So depending on the kind of game you want, pick an XP/leveling system that encourages the desired playstyle.
RAW, there's nothing in the rules that makes mindless undead immune to flanking. If the mindless trait would make monsters immune to flat-footed or flannking, it would have said so in the Bestiary entry for Mindless (p. 347: spoiler: it doesn't).
IMO, mindless creatures being immune to feinting is wrongheaded thinking that persisted from PF1 and before. Anyone who's played console games against predictable computer opponents knows that mindless opponents can be tricked.
Why would you want to have a totally universal game system? Nearly always you can make each individual campaign better by picking a rule set that closely supports the particular kind of game you want to play.
IIRC, Eclipse Phase for example doesn't give XP for killing monsters, but it does give it for succeeding at missions.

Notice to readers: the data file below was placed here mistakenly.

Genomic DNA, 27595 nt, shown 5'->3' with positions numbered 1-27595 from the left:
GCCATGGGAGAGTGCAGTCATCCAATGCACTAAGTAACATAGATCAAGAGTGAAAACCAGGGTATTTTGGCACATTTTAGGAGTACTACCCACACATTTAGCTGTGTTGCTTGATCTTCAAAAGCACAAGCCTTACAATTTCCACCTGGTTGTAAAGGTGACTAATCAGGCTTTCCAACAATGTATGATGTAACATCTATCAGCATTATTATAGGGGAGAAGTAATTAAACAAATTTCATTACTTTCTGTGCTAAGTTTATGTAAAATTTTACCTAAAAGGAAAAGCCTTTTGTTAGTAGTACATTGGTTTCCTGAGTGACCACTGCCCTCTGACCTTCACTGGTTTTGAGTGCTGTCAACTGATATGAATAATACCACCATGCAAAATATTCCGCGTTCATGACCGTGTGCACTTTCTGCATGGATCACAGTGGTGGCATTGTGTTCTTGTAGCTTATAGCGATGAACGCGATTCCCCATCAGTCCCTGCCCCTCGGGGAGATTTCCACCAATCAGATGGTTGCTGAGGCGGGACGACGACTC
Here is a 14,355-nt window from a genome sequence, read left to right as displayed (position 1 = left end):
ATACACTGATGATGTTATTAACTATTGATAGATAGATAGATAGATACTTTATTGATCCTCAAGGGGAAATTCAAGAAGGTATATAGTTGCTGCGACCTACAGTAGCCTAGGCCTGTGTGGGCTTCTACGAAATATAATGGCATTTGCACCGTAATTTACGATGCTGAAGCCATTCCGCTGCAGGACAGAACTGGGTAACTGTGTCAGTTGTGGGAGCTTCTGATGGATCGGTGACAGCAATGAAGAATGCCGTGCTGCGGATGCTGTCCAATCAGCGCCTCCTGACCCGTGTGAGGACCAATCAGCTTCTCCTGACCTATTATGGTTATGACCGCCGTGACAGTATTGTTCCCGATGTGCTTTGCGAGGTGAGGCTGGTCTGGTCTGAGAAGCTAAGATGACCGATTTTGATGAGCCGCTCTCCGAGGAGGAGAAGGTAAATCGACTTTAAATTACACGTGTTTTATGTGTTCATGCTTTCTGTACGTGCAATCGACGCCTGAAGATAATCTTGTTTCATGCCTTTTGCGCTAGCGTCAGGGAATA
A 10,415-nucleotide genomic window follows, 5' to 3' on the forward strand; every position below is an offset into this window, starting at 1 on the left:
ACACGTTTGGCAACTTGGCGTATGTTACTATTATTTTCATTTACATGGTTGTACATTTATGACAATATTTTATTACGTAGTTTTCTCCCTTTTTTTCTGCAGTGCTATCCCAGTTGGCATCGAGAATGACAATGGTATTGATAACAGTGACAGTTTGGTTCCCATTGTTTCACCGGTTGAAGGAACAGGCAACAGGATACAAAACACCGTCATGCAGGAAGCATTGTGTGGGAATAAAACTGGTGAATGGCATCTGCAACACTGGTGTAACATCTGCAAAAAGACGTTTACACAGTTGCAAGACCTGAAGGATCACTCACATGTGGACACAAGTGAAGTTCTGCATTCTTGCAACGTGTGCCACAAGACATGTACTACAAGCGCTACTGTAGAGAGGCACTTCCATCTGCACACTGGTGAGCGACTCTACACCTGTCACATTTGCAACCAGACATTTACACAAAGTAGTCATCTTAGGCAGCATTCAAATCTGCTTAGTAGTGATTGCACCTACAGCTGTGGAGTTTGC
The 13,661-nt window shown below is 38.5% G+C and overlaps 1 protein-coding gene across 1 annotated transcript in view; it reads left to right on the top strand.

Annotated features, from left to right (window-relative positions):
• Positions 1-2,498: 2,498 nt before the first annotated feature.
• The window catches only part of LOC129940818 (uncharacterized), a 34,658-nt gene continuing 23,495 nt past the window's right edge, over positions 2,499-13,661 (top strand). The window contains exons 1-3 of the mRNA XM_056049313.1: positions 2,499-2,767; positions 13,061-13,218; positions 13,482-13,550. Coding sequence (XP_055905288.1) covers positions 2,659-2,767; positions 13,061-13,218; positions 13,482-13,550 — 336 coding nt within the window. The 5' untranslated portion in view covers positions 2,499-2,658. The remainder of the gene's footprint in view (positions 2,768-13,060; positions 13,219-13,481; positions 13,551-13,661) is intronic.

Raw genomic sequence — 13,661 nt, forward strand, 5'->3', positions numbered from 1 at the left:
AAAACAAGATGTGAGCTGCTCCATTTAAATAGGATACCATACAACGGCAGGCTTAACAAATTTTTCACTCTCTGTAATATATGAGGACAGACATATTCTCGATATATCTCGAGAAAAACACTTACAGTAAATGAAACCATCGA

An easy fix if you're worried about this is to just no longer do XP; just level people up after about three adventures or so.
Well, that wasn't handled with maximum elegance by the GM. It sounds a bit to me like "as a GM I made up my mind it would go like this, but now the player pulls out an ability that might foil that".
Could be several possibilities here:
- The GM knows why the player's attempt wouldn't work. The more elegant thing here could be to perhaps do an abbreviated version of the scene, where the player still doesn't manage to catch the werewolf, but does gain some clue about why, which gives the players more insight into the adventure plot.
Basically, saying "offscreen you try and try but fail" is a bit too little effort. Saying "offscreen you try and try but fail, because of X" is better, especially if knowing about X is useful. You can still abbreviate a long scene that will just end in failure, which can help limit frustration.
On the other hand, if you're actually demanding to audit the GM's written records of all rolls made in secret, then there's been some catastrophic breakdown in trust around the table. In a healthy group the players should be able to trust that the GM has the players' fun as a main objective.